[Question #3249] Trichomoniasis testing

37 months ago
I cheated on my wife approximately 6months ago. This week, she had some signs of trich like green discharge. I went and got tested for everything including trich. Everything came back negative. 

My question is how accurate is the test for trich in asymptotic males?  What are the chances I gave her anything?  The test is an Aptima TV Assay TMA RNA. It is a type of NAAT test. I provided a first-catch urine sample filled exactly to the line on the cup at Quest. 
H. Hunter Handsfield, MD
H. Hunter Handsfield, MD
37 months ago
Welcome back to the forum and thanks for your confidence in our services.

As you likely know, there are many potential causes of increased vaginal discharge in women, and colored discharge (e.g. yellow, green, brown, etc) often is due to infection. However, it's not particularly indicative of trichomonas, and it also isn't necessarily related to your extramarital sexual exposure 6 months ago. Indeed, that's an unlikely explanation, given a) your negative tests at the time and b) your apparent absence of symptoms yourself (assuming you would have said if you have been experiencing urethral discharge or other symptoms).

That said, to answer your specific question, you had the most accurate test available for trichomonas. The test was developed primarily to test women and precise data do not exist on its performance in men. However, the consensus among experts is that it is highly sensitive in men, i.e. that a negative result is highly reliable. You can be confident you don't have it.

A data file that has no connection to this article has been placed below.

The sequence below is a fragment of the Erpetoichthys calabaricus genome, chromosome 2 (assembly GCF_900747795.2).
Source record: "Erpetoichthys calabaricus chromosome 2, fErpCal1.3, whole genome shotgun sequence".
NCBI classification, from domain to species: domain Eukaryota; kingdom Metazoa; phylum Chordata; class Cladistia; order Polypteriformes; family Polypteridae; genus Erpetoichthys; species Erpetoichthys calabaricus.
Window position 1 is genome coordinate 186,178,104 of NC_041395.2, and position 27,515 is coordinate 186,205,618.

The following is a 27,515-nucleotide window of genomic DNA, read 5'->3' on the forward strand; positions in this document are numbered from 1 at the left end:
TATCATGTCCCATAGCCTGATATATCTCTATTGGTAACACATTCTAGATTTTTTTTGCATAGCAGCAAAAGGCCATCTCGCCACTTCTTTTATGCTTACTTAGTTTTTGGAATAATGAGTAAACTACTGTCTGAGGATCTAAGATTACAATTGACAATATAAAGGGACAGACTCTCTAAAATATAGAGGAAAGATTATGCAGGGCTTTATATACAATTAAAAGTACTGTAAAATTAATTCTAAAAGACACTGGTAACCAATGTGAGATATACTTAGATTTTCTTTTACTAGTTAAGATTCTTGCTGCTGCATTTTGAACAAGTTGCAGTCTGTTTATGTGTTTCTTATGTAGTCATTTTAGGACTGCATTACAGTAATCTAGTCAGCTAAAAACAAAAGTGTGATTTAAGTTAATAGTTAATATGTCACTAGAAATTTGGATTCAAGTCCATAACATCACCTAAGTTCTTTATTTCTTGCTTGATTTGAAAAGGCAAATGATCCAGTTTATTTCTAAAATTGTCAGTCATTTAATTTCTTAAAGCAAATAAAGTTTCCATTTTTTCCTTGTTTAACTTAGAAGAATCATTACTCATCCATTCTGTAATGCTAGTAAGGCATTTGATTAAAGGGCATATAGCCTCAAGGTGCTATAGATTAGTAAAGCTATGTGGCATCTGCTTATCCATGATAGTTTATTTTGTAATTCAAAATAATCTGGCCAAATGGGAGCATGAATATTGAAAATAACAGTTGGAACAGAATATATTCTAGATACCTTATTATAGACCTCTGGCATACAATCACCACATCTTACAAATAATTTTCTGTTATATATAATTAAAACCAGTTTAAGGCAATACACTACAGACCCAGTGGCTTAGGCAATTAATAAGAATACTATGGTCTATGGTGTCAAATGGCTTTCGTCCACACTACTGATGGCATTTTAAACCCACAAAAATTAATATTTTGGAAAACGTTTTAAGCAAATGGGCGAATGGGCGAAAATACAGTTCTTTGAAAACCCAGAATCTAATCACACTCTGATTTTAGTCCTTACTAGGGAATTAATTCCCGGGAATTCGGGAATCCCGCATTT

Presumably your wife will be seeing her doctor about her discharge, right? Any new, abnormal, or unexplained vaginal discharge should be professionally evaluated. I would recommend you not say anything to her about your extramarital event, at least not yet. Of course if she is diagnosed with trichomonas or any other STD, you'll have to discuss it with her then, but that probably won't happen. And of course even if she has an STD, you may not be implicated:  some infections (including trichomonas) are carried for years, i.e. from distant past partners, and only cause late symptoms for unknown reasons. And as you probably understand, when one member of a couple seeks outside sexual experiences, quite frequently the other has done so as well. (You're a much better judge of this than I am; of course I have no way of knowing. But it's just common sense, as well as my and other experts' common observation among our patients.) 

I hope this information is helpful. Let me know if anything isn't clear.

HHH, MD

PS:  Note to all potential future forum users:  This is the third time in two days that a question was posted with username Brian. It is recommended that potential questioners choose more unique usernames than simply their own (or someone's) common first name. The three Brians have different email addresses and quite varied exposures and other aspects of their situations. Still, it helps the moderators when we don't have to do extra searching to make sure that the same person isn't asking repeated anxiety driven questions. Thanks to all!
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37 months ago